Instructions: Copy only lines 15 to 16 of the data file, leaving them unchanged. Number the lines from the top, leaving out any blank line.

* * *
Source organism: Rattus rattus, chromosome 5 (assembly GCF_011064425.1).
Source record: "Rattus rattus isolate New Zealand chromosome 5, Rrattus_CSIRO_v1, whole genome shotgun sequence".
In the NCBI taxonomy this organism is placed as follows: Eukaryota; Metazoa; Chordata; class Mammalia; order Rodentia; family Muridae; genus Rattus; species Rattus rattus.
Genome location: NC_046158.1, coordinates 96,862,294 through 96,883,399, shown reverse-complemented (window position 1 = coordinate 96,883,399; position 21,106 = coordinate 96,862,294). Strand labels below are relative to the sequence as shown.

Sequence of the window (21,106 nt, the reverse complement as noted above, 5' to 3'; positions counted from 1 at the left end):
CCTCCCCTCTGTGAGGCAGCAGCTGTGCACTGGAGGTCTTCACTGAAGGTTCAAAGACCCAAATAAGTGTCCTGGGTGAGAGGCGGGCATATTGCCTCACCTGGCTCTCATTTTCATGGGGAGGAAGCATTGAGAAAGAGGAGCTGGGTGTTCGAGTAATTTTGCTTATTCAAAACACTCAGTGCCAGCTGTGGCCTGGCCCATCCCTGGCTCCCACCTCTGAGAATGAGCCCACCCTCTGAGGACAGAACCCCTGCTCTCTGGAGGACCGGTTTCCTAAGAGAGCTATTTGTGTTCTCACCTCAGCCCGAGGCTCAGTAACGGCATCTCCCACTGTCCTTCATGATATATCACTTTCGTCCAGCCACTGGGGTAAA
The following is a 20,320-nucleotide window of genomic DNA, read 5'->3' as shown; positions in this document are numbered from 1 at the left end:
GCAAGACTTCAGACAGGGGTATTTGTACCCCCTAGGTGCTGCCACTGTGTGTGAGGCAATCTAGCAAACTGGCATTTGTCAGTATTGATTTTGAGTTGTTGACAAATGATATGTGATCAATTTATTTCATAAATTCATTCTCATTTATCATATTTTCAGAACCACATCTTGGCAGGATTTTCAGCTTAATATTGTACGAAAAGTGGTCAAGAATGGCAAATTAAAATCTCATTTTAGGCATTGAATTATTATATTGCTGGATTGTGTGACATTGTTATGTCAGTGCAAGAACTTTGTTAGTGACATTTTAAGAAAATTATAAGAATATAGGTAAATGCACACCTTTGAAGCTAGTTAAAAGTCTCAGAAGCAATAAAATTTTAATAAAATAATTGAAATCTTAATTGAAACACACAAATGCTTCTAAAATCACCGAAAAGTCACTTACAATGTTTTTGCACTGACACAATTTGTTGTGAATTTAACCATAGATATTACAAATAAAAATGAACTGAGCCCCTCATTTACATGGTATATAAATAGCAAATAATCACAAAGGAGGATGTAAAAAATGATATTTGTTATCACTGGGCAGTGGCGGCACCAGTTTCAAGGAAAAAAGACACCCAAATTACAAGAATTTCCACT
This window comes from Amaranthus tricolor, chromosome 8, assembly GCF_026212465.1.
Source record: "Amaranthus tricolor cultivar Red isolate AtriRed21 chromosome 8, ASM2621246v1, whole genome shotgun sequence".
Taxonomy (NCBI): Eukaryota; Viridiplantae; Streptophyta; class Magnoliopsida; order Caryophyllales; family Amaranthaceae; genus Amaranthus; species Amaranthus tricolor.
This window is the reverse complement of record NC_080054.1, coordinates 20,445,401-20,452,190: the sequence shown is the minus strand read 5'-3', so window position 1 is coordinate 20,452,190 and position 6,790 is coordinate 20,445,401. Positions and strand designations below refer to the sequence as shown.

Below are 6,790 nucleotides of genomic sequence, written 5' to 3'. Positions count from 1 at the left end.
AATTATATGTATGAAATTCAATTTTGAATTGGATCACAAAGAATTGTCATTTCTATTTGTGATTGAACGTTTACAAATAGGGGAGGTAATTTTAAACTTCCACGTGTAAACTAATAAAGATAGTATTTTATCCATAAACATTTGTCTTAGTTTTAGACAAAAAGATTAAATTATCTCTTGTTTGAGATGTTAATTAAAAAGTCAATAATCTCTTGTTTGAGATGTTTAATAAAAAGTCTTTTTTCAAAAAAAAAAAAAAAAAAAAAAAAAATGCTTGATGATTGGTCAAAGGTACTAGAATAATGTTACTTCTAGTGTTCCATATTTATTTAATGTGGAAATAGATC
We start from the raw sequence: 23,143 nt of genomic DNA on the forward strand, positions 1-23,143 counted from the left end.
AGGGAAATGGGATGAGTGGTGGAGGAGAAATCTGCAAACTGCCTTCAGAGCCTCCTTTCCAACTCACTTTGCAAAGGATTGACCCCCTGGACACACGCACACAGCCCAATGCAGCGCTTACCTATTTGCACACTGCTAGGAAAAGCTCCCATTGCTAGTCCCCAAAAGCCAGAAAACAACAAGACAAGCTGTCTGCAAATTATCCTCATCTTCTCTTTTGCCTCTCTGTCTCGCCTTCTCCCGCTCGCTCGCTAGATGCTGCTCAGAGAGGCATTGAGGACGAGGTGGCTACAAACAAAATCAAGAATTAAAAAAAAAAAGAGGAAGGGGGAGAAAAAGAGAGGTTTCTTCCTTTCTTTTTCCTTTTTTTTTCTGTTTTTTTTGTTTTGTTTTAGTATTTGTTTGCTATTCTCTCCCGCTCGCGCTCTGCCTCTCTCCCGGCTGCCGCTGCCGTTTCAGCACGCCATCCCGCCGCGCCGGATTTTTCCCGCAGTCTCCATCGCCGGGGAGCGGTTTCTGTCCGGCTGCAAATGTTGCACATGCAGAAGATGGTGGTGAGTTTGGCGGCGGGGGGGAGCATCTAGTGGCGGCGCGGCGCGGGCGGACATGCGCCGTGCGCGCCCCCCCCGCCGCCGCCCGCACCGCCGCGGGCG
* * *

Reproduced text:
We start from the raw sequence: 23,143 nt of genomic DNA on the forward strand, positions 1-23,143 counted from the left end.
AGGGAAATGGGATGAGTGGTGGAGGAGAAATCTGCAAACTGCCTTCAGAGCCTCCTTTCCAACTCACTTTGCAAAGGATTGACCCCCTGGACACACGCACACAGCCCAATGCAGCGCTTACCTATTTGCACACTGCTAGGAAAAGCTCCCATTGCTAGTCCCCAAAAGCCAGAAAACAACAAGACAAGCTGTCTGCAAATTATCCTCATCTTCTCTTTTGCCTCTCTGTCTCGCCTTCTCCCGCTCGCTCGCTAGATGCTGCTCAGAGAGGCATTGAGGACGAGGTGGCTACAAACAAAATCAAGAATTAAAAAAAAAAAGAGGAAGGGGGAGAAAAAGAGAGGTTTCTTCCTTTCTTTTTCCTTTTTTTTTCTGTTTTTTTTGTTTTGTTTTAGTATTTGTTTGCTATTCTCTCCCGCTCGCGCTCTGCCTCTCTCCCGGCTGCCGCTGCCGTTTCAGCACGCCATCCCGCCGCGCCGGATTTTTCCCGCAGTCTCCATCGCCGGGGAGCGGTTTCTGTCCGGCTGCAAATGTTGCACATGCAGAAGATGGTGGTGAGTTTGGCGGCGGGGGGGAGCATCTAGTGGCGGCGCGGCGCGGGCGGACATGCGCCGTGCGCGCCCCCCCCGCCGCCGCCCGCACCGCCGCGGGCG